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Nonnewaug High School's Chief News Source

NHS Chief Advocate

New Rule Means Summer is Shortened Not Just for Athletes but for Trainer McGee, Too

Savannah Czerepacha ’25
Nonnewaug athletic trainer Sean McGee helps Veronika Nicholas with an injury before practice track. McGee will be on campus this summer assisting athletes with summer practices.

WOODBURY — When spring sports end and summer begins, that’s usually the time when athletes get their long-awaited break. But this year, some athletes won’t get that summer break privilege they’ve grown accustomed to.

Beginning this summer, a new CIAC coaching rule allows coaches to work with players beginning the first Monday after the last playoff game of the spring sports season.

This new rule will be optional at Nonnewaug and will depend on whether each coach wishes to host a practice. Coaches are allowed to hold a practice two times a week for two hours each session. 

Nonnewaug wrestling coach Dave Green, who is still growing accustomed to the new rule, thinks that it will be a good idea in the end.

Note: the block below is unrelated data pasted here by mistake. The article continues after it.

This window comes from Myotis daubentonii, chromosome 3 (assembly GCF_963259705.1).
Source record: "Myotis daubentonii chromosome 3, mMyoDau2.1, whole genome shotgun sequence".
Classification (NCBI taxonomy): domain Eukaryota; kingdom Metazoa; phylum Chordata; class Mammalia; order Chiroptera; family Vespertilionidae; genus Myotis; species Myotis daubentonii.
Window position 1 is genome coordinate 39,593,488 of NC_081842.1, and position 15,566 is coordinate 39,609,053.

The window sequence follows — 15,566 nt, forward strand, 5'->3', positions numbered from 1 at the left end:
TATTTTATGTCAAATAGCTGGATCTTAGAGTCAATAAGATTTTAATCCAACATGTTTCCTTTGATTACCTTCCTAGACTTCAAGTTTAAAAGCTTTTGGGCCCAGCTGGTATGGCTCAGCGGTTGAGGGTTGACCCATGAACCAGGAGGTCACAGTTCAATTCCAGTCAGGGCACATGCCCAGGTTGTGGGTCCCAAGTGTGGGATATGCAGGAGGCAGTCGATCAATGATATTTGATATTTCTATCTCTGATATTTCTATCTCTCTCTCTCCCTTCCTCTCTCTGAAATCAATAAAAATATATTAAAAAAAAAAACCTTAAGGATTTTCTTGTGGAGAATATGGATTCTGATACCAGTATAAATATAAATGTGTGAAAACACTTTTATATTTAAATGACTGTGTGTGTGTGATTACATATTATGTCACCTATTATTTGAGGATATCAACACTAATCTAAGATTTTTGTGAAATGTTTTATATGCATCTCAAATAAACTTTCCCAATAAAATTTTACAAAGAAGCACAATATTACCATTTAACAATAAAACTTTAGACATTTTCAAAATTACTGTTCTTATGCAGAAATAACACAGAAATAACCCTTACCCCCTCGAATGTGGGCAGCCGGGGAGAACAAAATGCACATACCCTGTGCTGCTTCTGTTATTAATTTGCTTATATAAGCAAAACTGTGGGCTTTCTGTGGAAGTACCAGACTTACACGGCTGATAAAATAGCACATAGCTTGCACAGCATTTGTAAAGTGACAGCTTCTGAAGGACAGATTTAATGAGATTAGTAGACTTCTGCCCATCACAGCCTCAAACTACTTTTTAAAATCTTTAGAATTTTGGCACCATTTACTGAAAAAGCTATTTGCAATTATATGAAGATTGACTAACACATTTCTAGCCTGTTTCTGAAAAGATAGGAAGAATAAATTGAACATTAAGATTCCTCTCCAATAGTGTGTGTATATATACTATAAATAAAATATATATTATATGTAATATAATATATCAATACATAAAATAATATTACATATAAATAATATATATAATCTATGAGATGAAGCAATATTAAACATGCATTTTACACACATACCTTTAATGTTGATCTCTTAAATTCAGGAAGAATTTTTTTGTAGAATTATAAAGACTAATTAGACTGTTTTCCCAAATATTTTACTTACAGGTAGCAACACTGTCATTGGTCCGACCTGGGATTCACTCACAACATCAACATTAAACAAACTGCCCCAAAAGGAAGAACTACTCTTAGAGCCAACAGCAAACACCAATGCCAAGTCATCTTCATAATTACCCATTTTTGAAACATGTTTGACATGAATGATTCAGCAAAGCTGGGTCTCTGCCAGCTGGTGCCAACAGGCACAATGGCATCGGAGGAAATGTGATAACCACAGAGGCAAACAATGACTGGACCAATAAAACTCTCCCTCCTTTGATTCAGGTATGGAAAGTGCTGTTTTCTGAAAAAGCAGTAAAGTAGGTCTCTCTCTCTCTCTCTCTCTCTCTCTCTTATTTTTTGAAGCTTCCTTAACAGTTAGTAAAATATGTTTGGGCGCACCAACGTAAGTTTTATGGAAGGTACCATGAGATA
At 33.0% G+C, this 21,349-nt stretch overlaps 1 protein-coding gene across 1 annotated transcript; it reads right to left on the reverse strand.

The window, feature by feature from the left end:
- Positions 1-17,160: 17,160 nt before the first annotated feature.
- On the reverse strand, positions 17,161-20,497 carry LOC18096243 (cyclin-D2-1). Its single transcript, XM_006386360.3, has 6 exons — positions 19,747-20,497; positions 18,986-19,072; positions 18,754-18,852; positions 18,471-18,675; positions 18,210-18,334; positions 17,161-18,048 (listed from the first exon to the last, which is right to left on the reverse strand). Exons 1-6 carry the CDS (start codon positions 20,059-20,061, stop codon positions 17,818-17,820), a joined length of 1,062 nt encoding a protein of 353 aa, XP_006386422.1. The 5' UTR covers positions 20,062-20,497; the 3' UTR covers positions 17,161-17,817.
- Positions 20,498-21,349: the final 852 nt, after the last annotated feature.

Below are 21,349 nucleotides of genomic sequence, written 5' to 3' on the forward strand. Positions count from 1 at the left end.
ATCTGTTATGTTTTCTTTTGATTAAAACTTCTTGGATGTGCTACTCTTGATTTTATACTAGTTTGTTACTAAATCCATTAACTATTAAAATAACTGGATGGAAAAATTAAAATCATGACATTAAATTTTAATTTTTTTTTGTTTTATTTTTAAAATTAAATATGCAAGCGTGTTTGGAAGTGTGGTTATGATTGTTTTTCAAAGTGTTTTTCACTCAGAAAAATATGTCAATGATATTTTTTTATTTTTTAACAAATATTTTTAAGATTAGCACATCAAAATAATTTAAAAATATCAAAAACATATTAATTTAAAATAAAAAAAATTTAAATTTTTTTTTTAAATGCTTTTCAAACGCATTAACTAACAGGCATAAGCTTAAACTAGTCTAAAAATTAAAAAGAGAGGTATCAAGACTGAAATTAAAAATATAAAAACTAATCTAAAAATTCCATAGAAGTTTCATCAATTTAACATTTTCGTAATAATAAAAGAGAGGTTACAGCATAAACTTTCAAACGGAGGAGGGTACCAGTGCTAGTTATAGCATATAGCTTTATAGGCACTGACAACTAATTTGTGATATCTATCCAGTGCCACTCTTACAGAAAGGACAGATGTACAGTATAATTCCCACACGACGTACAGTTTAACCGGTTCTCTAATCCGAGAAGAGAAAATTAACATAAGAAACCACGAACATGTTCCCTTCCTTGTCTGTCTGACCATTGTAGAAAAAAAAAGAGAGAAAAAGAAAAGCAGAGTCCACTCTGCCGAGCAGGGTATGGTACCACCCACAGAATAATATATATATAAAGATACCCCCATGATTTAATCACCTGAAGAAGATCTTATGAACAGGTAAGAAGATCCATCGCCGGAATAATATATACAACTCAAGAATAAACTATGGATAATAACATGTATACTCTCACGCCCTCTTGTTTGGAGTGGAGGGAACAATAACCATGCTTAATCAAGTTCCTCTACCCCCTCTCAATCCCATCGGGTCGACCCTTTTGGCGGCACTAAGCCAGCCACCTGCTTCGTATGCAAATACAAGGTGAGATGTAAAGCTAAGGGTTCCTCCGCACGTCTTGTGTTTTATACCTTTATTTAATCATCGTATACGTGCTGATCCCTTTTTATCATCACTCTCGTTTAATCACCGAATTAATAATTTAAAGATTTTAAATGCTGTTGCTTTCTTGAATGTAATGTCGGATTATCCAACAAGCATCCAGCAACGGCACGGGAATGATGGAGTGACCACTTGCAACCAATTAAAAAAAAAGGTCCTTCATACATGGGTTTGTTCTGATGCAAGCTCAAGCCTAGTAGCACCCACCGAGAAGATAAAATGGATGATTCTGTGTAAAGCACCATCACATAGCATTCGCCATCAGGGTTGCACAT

“The wrestling team is looking into doing some possibilities of practice this summer,” said Green, who is in his fourth decade coaching. “It would be nice to give the wrestlers a nice opportunity to have some more competition on the mat.”

This will be the first year schools are participating in the new rule. While some schools are all for it, some aren’t. Nonnewaug was one of the schools that was on the fence about this new rule.

Nonnewaug athletic director Declan Curtin views this new policy as uncharted territory for NHS coaches and sees this summer as a trial run for coaches.

“Some schools are going ahead with this and allowing full access, some are budgeting and paying coaches, [and] some are asking coaches to volunteer,” said Curtin. “At Nonnewaug, we want to see how this goes for a year, so we gathered some information as we go through things and re-evaluated whether we pay coaches for next year or not to work with kids over the summer.”